Review of tornado in high shear, low CAPE environment on 3 May 2010 in Abbeville County, South Carolina

In preparation for our upcoming meeting, I would like to bring a recent event review to your attention.  Back on 3 May, a brief tornado touched down in Abbeville County, South Carolina.  The pre-storm environment was characterized by high shear and low CAPE.  Upon further review of the radar data, the familiar “broken-S” signature was seen in the reflectivity data about 10-15 minutes before tornadogenesis.  What made this case unusual was the relatively short length of the QLCS and the time of year.  That it occurred in May, which is normally thought of as a ‘warm season’ month, is proof that “broken-S” tornadoes are not cool season events, they are HSLC events.  It just so happens that the majority of high shear, low CAPE environments are observed in the cooler months.

Please take a look at:

for more information.

-pat moore

KGSP lowest four elevation slices of base reflectivity at 1235 UTC on 3 May 2010. Elevation angles are 0.5 degrees (upper left), 0.9 degrees (upper right), 1.3 degrees (lower left), and 1.8 degrees (lower right). Images created using GR2Analyst software.

As in previous figure, except at 1243 UTC.

As in top figure, except for 1252 UTC.

As in top figure, except at 1300 UTC. The tornado touched down north of Abbeville at 1303 UTC, near the southern tip of the northern line segment.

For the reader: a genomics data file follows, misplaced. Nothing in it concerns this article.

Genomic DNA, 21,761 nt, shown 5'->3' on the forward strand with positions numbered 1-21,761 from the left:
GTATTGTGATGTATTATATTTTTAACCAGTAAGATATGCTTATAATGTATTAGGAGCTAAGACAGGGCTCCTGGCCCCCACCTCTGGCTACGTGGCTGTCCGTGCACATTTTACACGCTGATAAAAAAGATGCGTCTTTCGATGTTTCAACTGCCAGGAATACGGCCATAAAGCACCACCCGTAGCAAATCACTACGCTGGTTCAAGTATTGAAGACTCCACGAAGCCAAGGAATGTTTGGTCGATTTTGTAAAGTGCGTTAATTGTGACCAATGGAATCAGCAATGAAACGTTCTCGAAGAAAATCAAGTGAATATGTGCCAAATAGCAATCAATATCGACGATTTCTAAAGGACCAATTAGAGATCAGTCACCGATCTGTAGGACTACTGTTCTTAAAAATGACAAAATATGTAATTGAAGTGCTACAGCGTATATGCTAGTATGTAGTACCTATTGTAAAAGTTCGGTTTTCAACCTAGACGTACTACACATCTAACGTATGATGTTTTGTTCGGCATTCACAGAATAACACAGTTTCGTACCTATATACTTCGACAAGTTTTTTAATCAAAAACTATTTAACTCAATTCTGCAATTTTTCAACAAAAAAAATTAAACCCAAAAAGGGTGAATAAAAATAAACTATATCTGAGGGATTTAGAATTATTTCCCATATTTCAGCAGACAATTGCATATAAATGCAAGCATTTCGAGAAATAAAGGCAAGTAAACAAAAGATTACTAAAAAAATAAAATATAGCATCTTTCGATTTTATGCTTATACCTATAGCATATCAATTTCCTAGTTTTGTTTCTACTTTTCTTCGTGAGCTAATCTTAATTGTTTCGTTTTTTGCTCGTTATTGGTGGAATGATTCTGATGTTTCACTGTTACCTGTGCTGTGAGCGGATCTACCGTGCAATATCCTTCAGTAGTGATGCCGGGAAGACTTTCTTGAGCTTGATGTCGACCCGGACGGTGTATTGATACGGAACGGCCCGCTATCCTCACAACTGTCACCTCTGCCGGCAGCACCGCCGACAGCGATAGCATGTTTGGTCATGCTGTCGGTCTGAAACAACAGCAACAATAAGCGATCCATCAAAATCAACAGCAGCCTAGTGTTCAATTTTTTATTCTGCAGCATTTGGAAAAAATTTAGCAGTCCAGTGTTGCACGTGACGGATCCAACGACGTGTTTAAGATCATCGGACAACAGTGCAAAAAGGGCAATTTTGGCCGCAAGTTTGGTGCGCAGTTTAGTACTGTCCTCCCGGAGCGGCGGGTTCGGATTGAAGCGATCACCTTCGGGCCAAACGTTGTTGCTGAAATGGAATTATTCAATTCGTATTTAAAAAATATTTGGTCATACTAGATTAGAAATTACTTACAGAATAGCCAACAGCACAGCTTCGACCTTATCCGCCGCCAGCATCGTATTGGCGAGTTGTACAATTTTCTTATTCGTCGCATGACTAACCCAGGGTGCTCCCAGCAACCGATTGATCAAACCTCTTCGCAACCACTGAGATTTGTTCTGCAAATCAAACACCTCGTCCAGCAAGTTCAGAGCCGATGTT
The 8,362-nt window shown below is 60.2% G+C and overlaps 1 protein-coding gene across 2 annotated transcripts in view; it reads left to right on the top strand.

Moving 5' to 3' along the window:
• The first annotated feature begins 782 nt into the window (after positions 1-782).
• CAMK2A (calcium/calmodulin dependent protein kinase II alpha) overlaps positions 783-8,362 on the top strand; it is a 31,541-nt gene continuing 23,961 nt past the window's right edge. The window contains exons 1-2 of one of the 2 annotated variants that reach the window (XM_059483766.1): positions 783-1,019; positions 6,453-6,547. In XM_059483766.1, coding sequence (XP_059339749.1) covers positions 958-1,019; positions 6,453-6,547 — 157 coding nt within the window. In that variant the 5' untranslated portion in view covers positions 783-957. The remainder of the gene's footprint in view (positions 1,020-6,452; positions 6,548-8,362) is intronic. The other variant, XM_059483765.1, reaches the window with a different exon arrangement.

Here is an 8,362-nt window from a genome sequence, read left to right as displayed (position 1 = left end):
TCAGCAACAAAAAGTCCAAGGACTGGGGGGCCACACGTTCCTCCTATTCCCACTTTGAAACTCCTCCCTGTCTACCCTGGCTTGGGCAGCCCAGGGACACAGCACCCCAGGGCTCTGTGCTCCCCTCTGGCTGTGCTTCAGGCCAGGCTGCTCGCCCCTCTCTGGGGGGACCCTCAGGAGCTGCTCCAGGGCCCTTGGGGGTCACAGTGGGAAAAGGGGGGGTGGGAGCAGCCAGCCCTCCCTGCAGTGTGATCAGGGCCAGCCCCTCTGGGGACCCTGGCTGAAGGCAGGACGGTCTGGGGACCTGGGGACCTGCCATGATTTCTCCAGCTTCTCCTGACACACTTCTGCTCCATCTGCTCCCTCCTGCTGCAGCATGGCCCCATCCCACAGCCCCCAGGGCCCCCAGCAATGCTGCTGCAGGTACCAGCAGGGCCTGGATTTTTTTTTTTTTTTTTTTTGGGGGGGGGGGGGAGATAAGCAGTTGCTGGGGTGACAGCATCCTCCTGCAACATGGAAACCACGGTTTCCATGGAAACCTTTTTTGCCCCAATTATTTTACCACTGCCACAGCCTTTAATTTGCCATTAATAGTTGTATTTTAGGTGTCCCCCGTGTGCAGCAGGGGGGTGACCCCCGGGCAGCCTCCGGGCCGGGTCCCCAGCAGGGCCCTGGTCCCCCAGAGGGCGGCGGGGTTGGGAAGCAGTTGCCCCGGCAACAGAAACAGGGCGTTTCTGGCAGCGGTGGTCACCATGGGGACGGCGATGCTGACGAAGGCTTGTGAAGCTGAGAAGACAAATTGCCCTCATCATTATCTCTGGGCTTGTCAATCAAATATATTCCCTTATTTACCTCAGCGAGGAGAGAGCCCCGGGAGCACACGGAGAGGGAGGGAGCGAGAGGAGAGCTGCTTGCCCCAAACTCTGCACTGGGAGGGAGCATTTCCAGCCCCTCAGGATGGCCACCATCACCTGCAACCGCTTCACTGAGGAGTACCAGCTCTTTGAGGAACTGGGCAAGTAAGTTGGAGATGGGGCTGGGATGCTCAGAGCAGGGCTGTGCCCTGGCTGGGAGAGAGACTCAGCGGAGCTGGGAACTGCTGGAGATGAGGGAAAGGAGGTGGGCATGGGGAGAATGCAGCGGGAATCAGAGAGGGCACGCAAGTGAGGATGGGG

About nws-pat moore

B.S. Meteorology, State Univ. of New York - College at Oneonta (1987) M.S. Meteorology, The Florida State University (1996) National Weather Service (12/3/90 to present), stationed at GSP since 8/16/98.
This entry was posted in CSTAR, High Shear Low Cape Severe Wx. Bookmark the permalink.

3 Responses to Review of tornado in high shear, low CAPE environment on 3 May 2010 in Abbeville County, South Carolina

  1. Jonathan Blaes @ WFO RAH says:


    Nice case study. The Palm Sunday tornado event (March 28/29, 2010) in the carolinas was interesting in that it was a HSLC event that featured numerous supercells initially and then the event transitioned to more of a linear/widespread convection scenario. We had an EF-1 tornado in Person County after midnight which was associated with a QLCS. I don’t have a handy radar loop at this point, but may be able to put one together.


  2. nwspatmoore says:

    JB, Hunter…

    Thanks for your comments. Yes, we have examples of changing convective modes, which makes for a challenging event. We’ve also had events over the western Piedmont where convection will be in the form of a QLCS which then evolves into something more supercellular as it encounters better instability or surface-based buoyancy to the east.

    As for the Palm Sunday 2010 event, while the environment was clearly characterized by high shear and relatively low CAPE, there was something going on over the western Piedmont that organized the storms into more supercellular structures as opposed to a QLCS. We are usually more concerned with the linear modes in an HSLC environment because they give us so much more trouble. We have a good enough grasp on the mini-supercell conceptual model that as long as storms in an HSLC environment show supercell characteristics, we usually do well. The first storm on 28 March gave us trouble because it organized very quickly, but we had the Spencer tornado nailed.

    -pat moore

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